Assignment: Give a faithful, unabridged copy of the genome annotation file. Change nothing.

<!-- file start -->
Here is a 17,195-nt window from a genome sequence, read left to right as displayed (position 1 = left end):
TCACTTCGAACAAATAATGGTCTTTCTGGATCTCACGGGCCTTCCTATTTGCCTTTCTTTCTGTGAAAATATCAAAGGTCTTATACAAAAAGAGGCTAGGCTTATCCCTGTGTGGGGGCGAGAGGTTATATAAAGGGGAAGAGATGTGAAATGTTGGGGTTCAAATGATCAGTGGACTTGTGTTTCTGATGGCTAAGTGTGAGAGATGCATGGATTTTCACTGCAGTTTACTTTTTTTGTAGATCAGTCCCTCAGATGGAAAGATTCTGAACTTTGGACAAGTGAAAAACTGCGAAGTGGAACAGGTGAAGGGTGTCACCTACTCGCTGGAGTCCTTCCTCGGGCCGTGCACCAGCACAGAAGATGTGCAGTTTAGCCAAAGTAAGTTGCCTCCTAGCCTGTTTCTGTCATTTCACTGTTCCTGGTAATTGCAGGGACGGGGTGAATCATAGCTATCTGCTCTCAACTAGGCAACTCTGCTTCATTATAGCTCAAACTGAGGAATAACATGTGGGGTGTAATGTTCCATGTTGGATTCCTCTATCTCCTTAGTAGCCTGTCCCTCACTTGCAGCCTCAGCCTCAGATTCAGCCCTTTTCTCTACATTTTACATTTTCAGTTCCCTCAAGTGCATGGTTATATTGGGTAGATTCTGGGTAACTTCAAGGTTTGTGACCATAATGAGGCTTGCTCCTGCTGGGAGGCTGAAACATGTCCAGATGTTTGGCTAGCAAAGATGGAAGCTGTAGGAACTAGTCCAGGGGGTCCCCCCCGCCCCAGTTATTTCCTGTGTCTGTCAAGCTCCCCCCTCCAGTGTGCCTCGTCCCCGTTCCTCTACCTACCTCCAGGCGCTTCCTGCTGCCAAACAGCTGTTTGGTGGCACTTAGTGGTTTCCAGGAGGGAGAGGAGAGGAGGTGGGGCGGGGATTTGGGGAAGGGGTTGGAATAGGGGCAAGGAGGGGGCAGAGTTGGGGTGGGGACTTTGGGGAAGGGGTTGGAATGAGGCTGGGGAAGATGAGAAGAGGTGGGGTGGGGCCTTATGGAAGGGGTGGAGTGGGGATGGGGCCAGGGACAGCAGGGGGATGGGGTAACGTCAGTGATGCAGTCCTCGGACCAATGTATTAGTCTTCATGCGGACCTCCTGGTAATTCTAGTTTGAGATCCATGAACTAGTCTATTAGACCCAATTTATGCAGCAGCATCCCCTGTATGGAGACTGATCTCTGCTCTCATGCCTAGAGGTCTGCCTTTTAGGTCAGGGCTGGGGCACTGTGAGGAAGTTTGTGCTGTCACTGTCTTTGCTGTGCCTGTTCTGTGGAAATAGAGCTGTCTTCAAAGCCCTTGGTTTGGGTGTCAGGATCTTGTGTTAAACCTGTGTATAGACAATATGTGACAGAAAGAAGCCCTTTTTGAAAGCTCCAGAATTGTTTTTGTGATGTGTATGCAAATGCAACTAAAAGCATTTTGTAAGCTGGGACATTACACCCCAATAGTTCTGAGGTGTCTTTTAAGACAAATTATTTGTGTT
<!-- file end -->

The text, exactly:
Here is a 17,195-nt window from a genome sequence, read left to right as displayed (position 1 = left end):
TCACTTCGAACAAATAATGGTCTTTCTGGATCTCACGGGCCTTCCTATTTGCCTTTCTTTCTGTGAAAATATCAAAGGTCTTATACAAAAAGAGGCTAGGCTTATCCCTGTGTGGGGGCGAGAGGTTATATAAAGGGGAAGAGATGTGAAATGTTGGGGTTCAAATGATCAGTGGACTTGTGTTTCTGATGGCTAAGTGTGAGAGATGCATGGATTTTCACTGCAGTTTACTTTTTTTGTAGATCAGTCCCTCAGATGGAAAGATTCTGAACTTTGGACAAGTGAAAAACTGCGAAGTGGAACAGGTGAAGGGTGTCACCTACTCGCTGGAGTCCTTCCTCGGGCCGTGCACCAGCACAGAAGATGTGCAGTTTAGCCAAAGTAAGTTGCCTCCTAGCCTGTTTCTGTCATTTCACTGTTCCTGGTAATTGCAGGGACGGGGTGAATCATAGCTATCTGCTCTCAACTAGGCAACTCTGCTTCATTATAGCTCAAACTGAGGAATAACATGTGGGGTGTAATGTTCCATGTTGGATTCCTCTATCTCCTTAGTAGCCTGTCCCTCACTTGCAGCCTCAGCCTCAGATTCAGCCCTTTTCTCTACATTTTACATTTTCAGTTCCCTCAAGTGCATGGTTATATTGGGTAGATTCTGGGTAACTTCAAGGTTTGTGACCATAATGAGGCTTGCTCCTGCTGGGAGGCTGAAACATGTCCAGATGTTTGGCTAGCAAAGATGGAAGCTGTAGGAACTAGTCCAGGGGGTCCCCCCCGCCCCAGTTATTTCCTGTGTCTGTCAAGCTCCCCCCTCCAGTGTGCCTCGTCCCCGTTCCTCTACCTACCTCCAGGCGCTTCCTGCTGCCAAACAGCTGTTTGGTGGCACTTAGTGGTTTCCAGGAGGGAGAGGAGAGGAGGTGGGGCGGGGATTTGGGGAAGGGGTTGGAATAGGGGCAAGGAGGGGGCAGAGTTGGGGTGGGGACTTTGGGGAAGGGGTTGGAATGAGGCTGGGGAAGATGAGAAGAGGTGGGGTGGGGCCTTATGGAAGGGGTGGAGTGGGGATGGGGCCAGGGACAGCAGGGGGATGGGGTAACGTCAGTGATGCAGTCCTCGGACCAATGTATTAGTCTTCATGCGGACCTCCTGGTAATTCTAGTTTGAGATCCATGAACTAGTCTATTAGACCCAATTTATGCAGCAGCATCCCCTGTATGGAGACTGATCTCTGCTCTCATGCCTAGAGGTCTGCCTTTTAGGTCAGGGCTGGGGCACTGTGAGGAAGTTTGTGCTGTCACTGTCTTTGCTGTGCCTGTTCTGTGGAAATAGAGCTGTCTTCAAAGCCCTTGGTTTGGGTGTCAGGATCTTGTGTTAAACCTGTGTATAGACAATATGTGACAGAAAGAAGCCCTTTTTGAAAGCTCCAGAATTGTTTTTGTGATGTGTATGCAAATGCAACTAAAAGCATTTTGTAAGCTGGGACATTACACCCCAATAGTTCTGAGGTGTCTTTTAAGACAAATTATTTGTGTT